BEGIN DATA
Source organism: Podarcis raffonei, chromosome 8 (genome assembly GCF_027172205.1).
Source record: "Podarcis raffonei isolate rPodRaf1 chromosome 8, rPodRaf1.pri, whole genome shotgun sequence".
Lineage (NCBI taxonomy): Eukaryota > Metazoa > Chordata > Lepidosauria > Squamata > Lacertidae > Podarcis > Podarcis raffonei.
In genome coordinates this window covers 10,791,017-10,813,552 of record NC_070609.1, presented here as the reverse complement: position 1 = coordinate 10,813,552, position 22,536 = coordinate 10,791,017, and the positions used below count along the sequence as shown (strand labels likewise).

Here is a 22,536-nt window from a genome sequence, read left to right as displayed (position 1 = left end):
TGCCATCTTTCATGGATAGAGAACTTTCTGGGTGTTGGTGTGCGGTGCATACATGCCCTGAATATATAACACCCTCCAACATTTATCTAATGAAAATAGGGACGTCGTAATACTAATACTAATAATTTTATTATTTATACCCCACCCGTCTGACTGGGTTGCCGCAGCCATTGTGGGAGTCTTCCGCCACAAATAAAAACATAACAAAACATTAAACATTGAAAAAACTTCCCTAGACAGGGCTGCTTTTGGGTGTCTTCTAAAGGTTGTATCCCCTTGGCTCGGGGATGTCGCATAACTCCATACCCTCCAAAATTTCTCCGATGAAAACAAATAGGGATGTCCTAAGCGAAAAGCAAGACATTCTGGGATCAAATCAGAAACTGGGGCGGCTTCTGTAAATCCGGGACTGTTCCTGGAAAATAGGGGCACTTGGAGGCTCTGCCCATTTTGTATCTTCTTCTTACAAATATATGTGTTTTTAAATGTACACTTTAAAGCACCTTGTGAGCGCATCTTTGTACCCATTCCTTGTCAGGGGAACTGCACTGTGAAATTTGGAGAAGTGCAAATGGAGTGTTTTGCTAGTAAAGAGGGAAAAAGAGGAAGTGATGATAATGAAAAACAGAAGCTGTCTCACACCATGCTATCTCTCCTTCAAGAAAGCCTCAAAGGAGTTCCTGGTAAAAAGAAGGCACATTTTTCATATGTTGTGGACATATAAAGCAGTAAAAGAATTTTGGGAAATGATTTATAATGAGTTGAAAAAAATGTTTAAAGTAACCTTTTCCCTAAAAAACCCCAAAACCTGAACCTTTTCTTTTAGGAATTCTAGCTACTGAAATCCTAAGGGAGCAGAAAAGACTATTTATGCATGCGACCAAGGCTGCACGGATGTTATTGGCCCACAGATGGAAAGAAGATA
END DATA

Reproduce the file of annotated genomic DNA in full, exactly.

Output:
Source organism: Podarcis raffonei, chromosome 8 (genome assembly GCF_027172205.1).
Source record: "Podarcis raffonei isolate rPodRaf1 chromosome 8, rPodRaf1.pri, whole genome shotgun sequence".
Lineage (NCBI taxonomy): Eukaryota > Metazoa > Chordata > Lepidosauria > Squamata > Lacertidae > Podarcis > Podarcis raffonei.
In genome coordinates this window covers 10,791,017-10,813,552 of record NC_070609.1, presented here as the reverse complement: position 1 = coordinate 10,813,552, position 22,536 = coordinate 10,791,017, and the positions used below count along the sequence as shown (strand labels likewise).

Here is a 22,536-nt window from a genome sequence, read left to right as displayed (position 1 = left end):
TGCCATCTTTCATGGATAGAGAACTTTCTGGGTGTTGGTGTGCGGTGCATACATGCCCTGAATATATAACACCCTCCAACATTTATCTAATGAAAATAGGGACGTCGTAATACTAATACTAATAATTTTATTATTTATACCCCACCCGTCTGACTGGGTTGCCGCAGCCATTGTGGGAGTCTTCCGCCACAAATAAAAACATAACAAAACATTAAACATTGAAAAAACTTCCCTAGACAGGGCTGCTTTTGGGTGTCTTCTAAAGGTTGTATCCCCTTGGCTCGGGGATGTCGCATAACTCCATACCCTCCAAAATTTCTCCGATGAAAACAAATAGGGATGTCCTAAGCGAAAAGCAAGACATTCTGGGATCAAATCAGAAACTGGGGCGGCTTCTGTAAATCCGGGACTGTTCCTGGAAAATAGGGGCACTTGGAGGCTCTGCCCATTTTGTATCTTCTTCTTACAAATATATGTGTTTTTAAATGTACACTTTAAAGCACCTTGTGAGCGCATCTTTGTACCCATTCCTTGTCAGGGGAACTGCACTGTGAAATTTGGAGAAGTGCAAATGGAGTGTTTTGCTAGTAAAGAGGGAAAAAGAGGAAGTGATGATAATGAAAAACAGAAGCTGTCTCACACCATGCTATCTCTCCTTCAAGAAAGCCTCAAAGGAGTTCCTGGTAAAAAGAAGGCACATTTTTCATATGTTGTGGACATATAAAGCAGTAAAAGAATTTTGGGAAATGATTTATAATGAGTTGAAAAAAATGTTTAAAGTAACCTTTTCCCTAAAAAACCCCAAAACCTGAACCTTTTCTTTTAGGAATTCTAGCTACTGAAATCCTAAGGGAGCAGAAAAGACTATTTATGCATGCGACCAAGGCTGCACGGATGTTATTGGCCCACAGATGGAAAGAAGATA